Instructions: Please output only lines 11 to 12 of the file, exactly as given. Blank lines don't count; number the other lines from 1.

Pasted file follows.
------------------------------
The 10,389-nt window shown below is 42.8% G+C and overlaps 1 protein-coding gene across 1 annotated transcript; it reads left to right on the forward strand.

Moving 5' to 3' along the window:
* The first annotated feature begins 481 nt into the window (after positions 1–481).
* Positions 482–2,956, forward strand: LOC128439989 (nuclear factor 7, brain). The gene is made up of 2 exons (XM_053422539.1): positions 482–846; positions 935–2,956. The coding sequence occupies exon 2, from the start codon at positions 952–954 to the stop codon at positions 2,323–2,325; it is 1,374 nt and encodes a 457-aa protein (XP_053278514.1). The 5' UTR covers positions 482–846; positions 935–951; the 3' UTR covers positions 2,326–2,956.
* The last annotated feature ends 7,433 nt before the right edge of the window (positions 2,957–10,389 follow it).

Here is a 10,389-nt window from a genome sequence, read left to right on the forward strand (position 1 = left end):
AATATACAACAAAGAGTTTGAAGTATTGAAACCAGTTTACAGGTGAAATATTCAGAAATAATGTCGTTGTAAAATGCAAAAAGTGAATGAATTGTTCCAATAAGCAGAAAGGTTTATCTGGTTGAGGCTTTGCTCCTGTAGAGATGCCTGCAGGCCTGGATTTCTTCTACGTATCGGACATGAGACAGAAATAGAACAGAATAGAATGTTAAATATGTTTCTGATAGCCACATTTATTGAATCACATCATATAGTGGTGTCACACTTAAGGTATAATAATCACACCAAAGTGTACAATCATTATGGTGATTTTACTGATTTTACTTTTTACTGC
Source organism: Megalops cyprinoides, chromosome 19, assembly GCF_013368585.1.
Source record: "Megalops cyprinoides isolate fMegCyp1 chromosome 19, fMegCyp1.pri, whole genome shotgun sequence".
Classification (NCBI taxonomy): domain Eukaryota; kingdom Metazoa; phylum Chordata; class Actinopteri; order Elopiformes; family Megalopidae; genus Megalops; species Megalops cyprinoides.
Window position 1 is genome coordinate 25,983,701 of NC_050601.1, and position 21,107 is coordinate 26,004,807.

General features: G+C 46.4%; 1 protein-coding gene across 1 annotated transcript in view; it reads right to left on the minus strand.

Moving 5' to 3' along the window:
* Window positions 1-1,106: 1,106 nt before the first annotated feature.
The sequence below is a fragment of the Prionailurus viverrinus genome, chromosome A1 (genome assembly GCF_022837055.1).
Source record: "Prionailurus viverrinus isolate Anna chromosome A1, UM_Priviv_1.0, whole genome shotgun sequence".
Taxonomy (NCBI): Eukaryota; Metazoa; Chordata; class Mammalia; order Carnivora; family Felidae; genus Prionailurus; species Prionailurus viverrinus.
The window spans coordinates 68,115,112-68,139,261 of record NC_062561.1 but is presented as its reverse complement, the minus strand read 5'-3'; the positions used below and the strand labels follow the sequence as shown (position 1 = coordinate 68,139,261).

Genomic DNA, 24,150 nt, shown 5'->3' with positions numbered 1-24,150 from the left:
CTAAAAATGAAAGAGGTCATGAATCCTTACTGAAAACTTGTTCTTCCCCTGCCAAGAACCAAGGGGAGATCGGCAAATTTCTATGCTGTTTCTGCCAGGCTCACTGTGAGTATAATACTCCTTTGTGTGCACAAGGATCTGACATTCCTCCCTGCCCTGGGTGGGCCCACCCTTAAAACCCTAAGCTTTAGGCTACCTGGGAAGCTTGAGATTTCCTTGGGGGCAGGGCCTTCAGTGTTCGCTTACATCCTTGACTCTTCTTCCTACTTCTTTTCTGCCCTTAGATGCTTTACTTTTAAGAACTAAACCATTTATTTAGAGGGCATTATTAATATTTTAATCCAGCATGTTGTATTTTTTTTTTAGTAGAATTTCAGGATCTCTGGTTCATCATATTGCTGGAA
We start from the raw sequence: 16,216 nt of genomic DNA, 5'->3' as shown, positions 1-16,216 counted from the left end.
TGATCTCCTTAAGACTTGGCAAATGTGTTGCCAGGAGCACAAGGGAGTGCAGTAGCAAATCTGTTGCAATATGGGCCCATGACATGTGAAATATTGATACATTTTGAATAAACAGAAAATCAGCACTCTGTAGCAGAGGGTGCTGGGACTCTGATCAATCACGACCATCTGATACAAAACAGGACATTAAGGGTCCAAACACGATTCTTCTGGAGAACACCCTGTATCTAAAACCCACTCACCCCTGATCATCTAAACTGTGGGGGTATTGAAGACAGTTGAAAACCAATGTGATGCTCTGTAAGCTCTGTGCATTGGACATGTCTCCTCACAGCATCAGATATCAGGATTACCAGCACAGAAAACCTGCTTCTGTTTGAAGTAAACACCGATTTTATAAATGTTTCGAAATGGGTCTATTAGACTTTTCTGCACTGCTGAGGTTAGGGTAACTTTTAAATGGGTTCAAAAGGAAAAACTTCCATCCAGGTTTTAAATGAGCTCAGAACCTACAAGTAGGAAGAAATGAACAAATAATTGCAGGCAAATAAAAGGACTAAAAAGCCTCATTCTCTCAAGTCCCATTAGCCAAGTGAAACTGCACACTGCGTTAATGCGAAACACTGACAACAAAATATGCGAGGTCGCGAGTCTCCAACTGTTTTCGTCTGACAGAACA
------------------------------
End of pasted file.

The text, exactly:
Window position 1 is genome coordinate 25,983,701 of NC_050601.1, and position 21,107 is coordinate 26,004,807.

General features: G+C 46.4%; 1 protein-coding gene across 1 annotated transcript in view; it reads right to left on the minus strand.